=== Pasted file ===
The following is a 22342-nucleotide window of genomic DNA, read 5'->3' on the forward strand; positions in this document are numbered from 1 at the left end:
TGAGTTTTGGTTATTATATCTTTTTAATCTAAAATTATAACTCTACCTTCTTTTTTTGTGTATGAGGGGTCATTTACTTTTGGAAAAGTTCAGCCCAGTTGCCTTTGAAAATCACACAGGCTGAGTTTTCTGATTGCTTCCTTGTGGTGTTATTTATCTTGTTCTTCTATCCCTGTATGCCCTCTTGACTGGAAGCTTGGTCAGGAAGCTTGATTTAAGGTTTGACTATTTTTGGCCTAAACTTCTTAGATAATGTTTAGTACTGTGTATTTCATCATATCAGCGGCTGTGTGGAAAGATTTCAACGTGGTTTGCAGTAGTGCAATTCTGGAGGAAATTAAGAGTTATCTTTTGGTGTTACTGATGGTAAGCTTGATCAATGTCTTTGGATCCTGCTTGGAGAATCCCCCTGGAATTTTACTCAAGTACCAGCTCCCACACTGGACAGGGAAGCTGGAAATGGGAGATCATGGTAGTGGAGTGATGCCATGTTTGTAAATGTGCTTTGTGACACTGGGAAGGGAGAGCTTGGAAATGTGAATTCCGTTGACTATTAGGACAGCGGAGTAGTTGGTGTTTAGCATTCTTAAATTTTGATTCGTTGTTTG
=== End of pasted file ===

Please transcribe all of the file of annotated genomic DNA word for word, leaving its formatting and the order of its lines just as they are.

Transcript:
The following is a 22342-nucleotide window of genomic DNA, read 5'->3' on the forward strand; positions in this document are numbered from 1 at the left end:
TGAGTTTTGGTTATTATATCTTTTTAATCTAAAATTATAACTCTACCTTCTTTTTTTGTGTATGAGGGGTCATTTACTTTTGGAAAAGTTCAGCCCAGTTGCCTTTGAAAATCACACAGGCTGAGTTTTCTGATTGCTTCCTTGTGGTGTTATTTATCTTGTTCTTCTATCCCTGTATGCCCTCTTGACTGGAAGCTTGGTCAGGAAGCTTGATTTAAGGTTTGACTATTTTTGGCCTAAACTTCTTAGATAATGTTTAGTACTGTGTATTTCATCATATCAGCGGCTGTGTGGAAAGATTTCAACGTGGTTTGCAGTAGTGCAATTCTGGAGGAAATTAAGAGTTATCTTTTGGTGTTACTGATGGTAAGCTTGATCAATGTCTTTGGATCCTGCTTGGAGAATCCCCCTGGAATTTTACTCAAGTACCAGCTCCCACACTGGACAGGGAAGCTGGAAATGGGAGATCATGGTAGTGGAGTGATGCCATGTTTGTAAATGTGCTTTGTGACACTGGGAAGGGAGAGCTTGGAAATGTGAATTCCGTTGACTATTAGGACAGCGGAGTAGTTGGTGTTTAGCATTCTTAAATTTTGATTCGTTGTTTG